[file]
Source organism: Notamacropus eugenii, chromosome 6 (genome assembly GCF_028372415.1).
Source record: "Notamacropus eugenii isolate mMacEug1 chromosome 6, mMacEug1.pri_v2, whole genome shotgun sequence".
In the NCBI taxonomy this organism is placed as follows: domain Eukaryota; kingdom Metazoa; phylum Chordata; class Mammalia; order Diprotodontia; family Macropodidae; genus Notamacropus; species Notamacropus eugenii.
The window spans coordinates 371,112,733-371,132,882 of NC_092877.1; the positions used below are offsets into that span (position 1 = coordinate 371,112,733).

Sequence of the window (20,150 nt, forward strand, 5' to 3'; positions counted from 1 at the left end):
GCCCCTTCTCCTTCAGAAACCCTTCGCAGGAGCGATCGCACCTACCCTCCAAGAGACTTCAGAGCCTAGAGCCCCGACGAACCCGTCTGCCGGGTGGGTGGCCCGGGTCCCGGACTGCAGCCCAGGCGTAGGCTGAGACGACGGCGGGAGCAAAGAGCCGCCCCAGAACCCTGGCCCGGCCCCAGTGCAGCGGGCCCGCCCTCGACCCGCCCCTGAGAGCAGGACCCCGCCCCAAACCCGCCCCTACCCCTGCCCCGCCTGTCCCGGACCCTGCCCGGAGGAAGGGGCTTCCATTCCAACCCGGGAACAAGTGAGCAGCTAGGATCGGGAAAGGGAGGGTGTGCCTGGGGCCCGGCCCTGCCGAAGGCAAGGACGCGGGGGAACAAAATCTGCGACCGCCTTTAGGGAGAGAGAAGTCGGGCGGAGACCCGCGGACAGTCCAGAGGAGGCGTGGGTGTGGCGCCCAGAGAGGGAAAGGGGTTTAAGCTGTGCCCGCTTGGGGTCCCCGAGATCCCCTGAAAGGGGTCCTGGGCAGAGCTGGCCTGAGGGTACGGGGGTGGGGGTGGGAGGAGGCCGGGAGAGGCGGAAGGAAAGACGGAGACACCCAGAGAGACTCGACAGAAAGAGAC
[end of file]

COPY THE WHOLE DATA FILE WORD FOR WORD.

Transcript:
Source organism: Notamacropus eugenii, chromosome 6 (genome assembly GCF_028372415.1).
Source record: "Notamacropus eugenii isolate mMacEug1 chromosome 6, mMacEug1.pri_v2, whole genome shotgun sequence".
In the NCBI taxonomy this organism is placed as follows: domain Eukaryota; kingdom Metazoa; phylum Chordata; class Mammalia; order Diprotodontia; family Macropodidae; genus Notamacropus; species Notamacropus eugenii.
The window spans coordinates 371,112,733-371,132,882 of NC_092877.1; the positions used below are offsets into that span (position 1 = coordinate 371,112,733).

Sequence of the window (20,150 nt, forward strand, 5' to 3'; positions counted from 1 at the left end):
GCCCCTTCTCCTTCAGAAACCCTTCGCAGGAGCGATCGCACCTACCCTCCAAGAGACTTCAGAGCCTAGAGCCCCGACGAACCCGTCTGCCGGGTGGGTGGCCCGGGTCCCGGACTGCAGCCCAGGCGTAGGCTGAGACGACGGCGGGAGCAAAGAGCCGCCCCAGAACCCTGGCCCGGCCCCAGTGCAGCGGGCCCGCCCTCGACCCGCCCCTGAGAGCAGGACCCCGCCCCAAACCCGCCCCTACCCCTGCCCCGCCTGTCCCGGACCCTGCCCGGAGGAAGGGGCTTCCATTCCAACCCGGGAACAAGTGAGCAGCTAGGATCGGGAAAGGGAGGGTGTGCCTGGGGCCCGGCCCTGCCGAAGGCAAGGACGCGGGGGAACAAAATCTGCGACCGCCTTTAGGGAGAGAGAAGTCGGGCGGAGACCCGCGGACAGTCCAGAGGAGGCGTGGGTGTGGCGCCCAGAGAGGGAAAGGGGTTTAAGCTGTGCCCGCTTGGGGTCCCCGAGATCCCCTGAAAGGGGTCCTGGGCAGAGCTGGCCTGAGGGTACGGGGGTGGGGGTGGGAGGAGGCCGGGAGAGGCGGAAGGAAAGACGGAGACACCCAGAGAGACTCGACAGAAAGAGAC